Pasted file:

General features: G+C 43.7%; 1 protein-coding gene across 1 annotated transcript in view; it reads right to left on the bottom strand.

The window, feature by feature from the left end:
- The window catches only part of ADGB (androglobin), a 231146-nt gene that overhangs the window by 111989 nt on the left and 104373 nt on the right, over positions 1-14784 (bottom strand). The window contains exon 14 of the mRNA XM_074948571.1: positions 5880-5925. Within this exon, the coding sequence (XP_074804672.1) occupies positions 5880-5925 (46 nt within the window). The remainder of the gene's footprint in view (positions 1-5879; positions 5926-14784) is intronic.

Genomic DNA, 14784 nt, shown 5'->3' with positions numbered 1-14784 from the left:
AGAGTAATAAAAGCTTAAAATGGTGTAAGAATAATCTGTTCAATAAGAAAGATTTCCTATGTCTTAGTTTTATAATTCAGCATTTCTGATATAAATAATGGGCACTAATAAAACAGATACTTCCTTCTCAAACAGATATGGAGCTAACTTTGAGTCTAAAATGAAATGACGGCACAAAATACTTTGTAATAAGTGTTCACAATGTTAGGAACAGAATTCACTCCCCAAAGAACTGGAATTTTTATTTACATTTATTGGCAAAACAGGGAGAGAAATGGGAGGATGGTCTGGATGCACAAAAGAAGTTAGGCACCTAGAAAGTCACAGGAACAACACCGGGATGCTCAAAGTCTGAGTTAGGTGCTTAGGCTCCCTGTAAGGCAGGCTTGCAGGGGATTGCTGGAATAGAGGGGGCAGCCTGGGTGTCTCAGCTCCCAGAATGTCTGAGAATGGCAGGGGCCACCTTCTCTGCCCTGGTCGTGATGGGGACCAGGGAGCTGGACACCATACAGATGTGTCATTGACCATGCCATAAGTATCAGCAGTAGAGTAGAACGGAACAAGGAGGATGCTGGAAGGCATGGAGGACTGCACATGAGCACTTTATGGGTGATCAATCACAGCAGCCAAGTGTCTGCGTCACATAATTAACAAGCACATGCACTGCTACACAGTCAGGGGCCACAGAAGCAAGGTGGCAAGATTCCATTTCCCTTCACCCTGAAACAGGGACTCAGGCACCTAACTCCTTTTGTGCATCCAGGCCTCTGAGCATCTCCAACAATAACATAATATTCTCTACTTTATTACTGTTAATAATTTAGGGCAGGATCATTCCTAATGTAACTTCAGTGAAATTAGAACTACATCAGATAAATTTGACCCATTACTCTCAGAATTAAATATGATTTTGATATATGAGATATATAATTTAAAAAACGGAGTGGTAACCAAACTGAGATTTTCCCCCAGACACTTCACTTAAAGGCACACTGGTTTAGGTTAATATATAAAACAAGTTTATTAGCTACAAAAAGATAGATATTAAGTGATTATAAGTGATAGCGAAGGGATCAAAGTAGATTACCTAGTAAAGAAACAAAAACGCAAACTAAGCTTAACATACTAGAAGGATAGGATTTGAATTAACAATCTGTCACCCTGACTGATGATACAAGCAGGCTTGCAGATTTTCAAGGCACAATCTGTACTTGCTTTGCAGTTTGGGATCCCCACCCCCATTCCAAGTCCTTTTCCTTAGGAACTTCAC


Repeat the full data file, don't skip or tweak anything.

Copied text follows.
General features: G+C 43.7%; 1 protein-coding gene across 1 annotated transcript in view; it reads right to left on the bottom strand.

The window, feature by feature from the left end:
- The window catches only part of ADGB (androglobin), a 231146-nt gene that overhangs the window by 111989 nt on the left and 104373 nt on the right, over positions 1-14784 (bottom strand). The window contains exon 14 of the mRNA XM_074948571.1: positions 5880-5925. Within this exon, the coding sequence (XP_074804672.1) occupies positions 5880-5925 (46 nt within the window). The remainder of the gene's footprint in view (positions 1-5879; positions 5926-14784) is intronic.

Genomic DNA, 14784 nt, shown 5'->3' with positions numbered 1-14784 from the left:
AGAGTAATAAAAGCTTAAAATGGTGTAAGAATAATCTGTTCAATAAGAAAGATTTCCTATGTCTTAGTTTTATAATTCAGCATTTCTGATATAAATAATGGGCACTAATAAAACAGATACTTCCTTCTCAAACAGATATGGAGCTAACTTTGAGTCTAAAATGAAATGACGGCACAAAATACTTTGTAATAAGTGTTCACAATGTTAGGAACAGAATTCACTCCCCAAAGAACTGGAATTTTTATTTACATTTATTGGCAAAACAGGGAGAGAAATGGGAGGATGGTCTGGATGCACAAAAGAAGTTAGGCACCTAGAAAGTCACAGGAACAACACCGGGATGCTCAAAGTCTGAGTTAGGTGCTTAGGCTCCCTGTAAGGCAGGCTTGCAGGGGATTGCTGGAATAGAGGGGGCAGCCTGGGTGTCTCAGCTCCCAGAATGTCTGAGAATGGCAGGGGCCACCTTCTCTGCCCTGGTCGTGATGGGGACCAGGGAGCTGGACACCATACAGATGTGTCATTGACCATGCCATAAGTATCAGCAGTAGAGTAGAACGGAACAAGGAGGATGCTGGAAGGCATGGAGGACTGCACATGAGCACTTTATGGGTGATCAATCACAGCAGCCAAGTGTCTGCGTCACATAATTAACAAGCACATGCACTGCTACACAGTCAGGGGCCACAGAAGCAAGGTGGCAAGATTCCATTTCCCTTCACCCTGAAACAGGGACTCAGGCACCTAACTCCTTTTGTGCATCCAGGCCTCTGAGCATCTCCAACAATAACATAATATTCTCTACTTTATTACTGTTAATAATTTAGGGCAGGATCATTCCTAATGTAACTTCAGTGAAATTAGAACTACATCAGATAAATTTGACCCATTACTCTCAGAATTAAATATGATTTTGATATATGAGATATATAATTTAAAAAACGGAGTGGTAACCAAACTGAGATTTTCCCCCAGACACTTCACTTAAAGGCACACTGGTTTAGGTTAATATATAAAACAAGTTTATTAGCTACAAAAAGATAGATATTAAGTGATTATAAGTGATAGCGAAGGGATCAAAGTAGATTACCTAGTAAAGAAACAAAAACGCAAACTAAGCTTAACATACTAGAAGGATAGGATTTGAATTAACAATCTGTCACCCTGACTGATGATACAAGCAGGCTTGCAGATTTTCAAGGCACAATCTGTACTTGCTTTGCAGTTTGGGATCCCCACCCCCATTCCAAGTCCTTTTCCTTAGGAACTTCAC